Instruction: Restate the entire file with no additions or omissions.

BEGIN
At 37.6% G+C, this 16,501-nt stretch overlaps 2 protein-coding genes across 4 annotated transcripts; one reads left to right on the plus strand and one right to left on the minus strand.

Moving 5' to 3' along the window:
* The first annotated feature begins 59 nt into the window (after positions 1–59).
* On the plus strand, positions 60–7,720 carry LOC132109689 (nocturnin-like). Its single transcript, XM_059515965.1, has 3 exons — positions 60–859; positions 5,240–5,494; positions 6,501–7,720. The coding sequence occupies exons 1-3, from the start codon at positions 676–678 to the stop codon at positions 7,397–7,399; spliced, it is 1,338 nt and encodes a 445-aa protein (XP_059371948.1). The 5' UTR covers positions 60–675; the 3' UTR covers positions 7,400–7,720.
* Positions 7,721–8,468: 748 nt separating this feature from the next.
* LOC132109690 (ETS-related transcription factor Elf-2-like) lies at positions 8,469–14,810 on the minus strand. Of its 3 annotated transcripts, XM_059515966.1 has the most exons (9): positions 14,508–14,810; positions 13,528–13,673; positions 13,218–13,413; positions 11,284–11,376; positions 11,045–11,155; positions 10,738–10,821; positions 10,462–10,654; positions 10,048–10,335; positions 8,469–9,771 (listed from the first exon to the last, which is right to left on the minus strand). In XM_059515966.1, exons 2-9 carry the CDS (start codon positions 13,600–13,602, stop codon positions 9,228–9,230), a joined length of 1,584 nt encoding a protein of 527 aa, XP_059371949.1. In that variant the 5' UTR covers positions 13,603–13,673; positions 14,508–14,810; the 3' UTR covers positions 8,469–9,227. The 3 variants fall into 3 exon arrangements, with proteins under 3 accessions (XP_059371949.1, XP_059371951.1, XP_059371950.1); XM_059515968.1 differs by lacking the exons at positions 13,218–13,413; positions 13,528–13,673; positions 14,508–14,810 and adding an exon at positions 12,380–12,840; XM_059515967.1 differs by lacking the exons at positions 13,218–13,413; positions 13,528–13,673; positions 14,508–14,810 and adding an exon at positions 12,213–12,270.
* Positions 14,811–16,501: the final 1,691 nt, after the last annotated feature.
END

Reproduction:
At 37.6% G+C, this 16,501-nt stretch overlaps 2 protein-coding genes across 4 annotated transcripts; one reads left to right on the plus strand and one right to left on the minus strand.

Moving 5' to 3' along the window:
* The first annotated feature begins 59 nt into the window (after positions 1–59).
* On the plus strand, positions 60–7,720 carry LOC132109689 (nocturnin-like). Its single transcript, XM_059515965.1, has 3 exons — positions 60–859; positions 5,240–5,494; positions 6,501–7,720. The coding sequence occupies exons 1-3, from the start codon at positions 676–678 to the stop codon at positions 7,397–7,399; spliced, it is 1,338 nt and encodes a 445-aa protein (XP_059371948.1). The 5' UTR covers positions 60–675; the 3' UTR covers positions 7,400–7,720.
* Positions 7,721–8,468: 748 nt separating this feature from the next.
* LOC132109690 (ETS-related transcription factor Elf-2-like) lies at positions 8,469–14,810 on the minus strand. Of its 3 annotated transcripts, XM_059515966.1 has the most exons (9): positions 14,508–14,810; positions 13,528–13,673; positions 13,218–13,413; positions 11,284–11,376; positions 11,045–11,155; positions 10,738–10,821; positions 10,462–10,654; positions 10,048–10,335; positions 8,469–9,771 (listed from the first exon to the last, which is right to left on the minus strand). In XM_059515966.1, exons 2-9 carry the CDS (start codon positions 13,600–13,602, stop codon positions 9,228–9,230), a joined length of 1,584 nt encoding a protein of 527 aa, XP_059371949.1. In that variant the 5' UTR covers positions 13,603–13,673; positions 14,508–14,810; the 3' UTR covers positions 8,469–9,227. The 3 variants fall into 3 exon arrangements, with proteins under 3 accessions (XP_059371949.1, XP_059371951.1, XP_059371950.1); XM_059515968.1 differs by lacking the exons at positions 13,218–13,413; positions 13,528–13,673; positions 14,508–14,810 and adding an exon at positions 12,380–12,840; XM_059515967.1 differs by lacking the exons at positions 13,218–13,413; positions 13,528–13,673; positions 14,508–14,810 and adding an exon at positions 12,213–12,270.
* Positions 14,811–16,501: the final 1,691 nt, after the last annotated feature.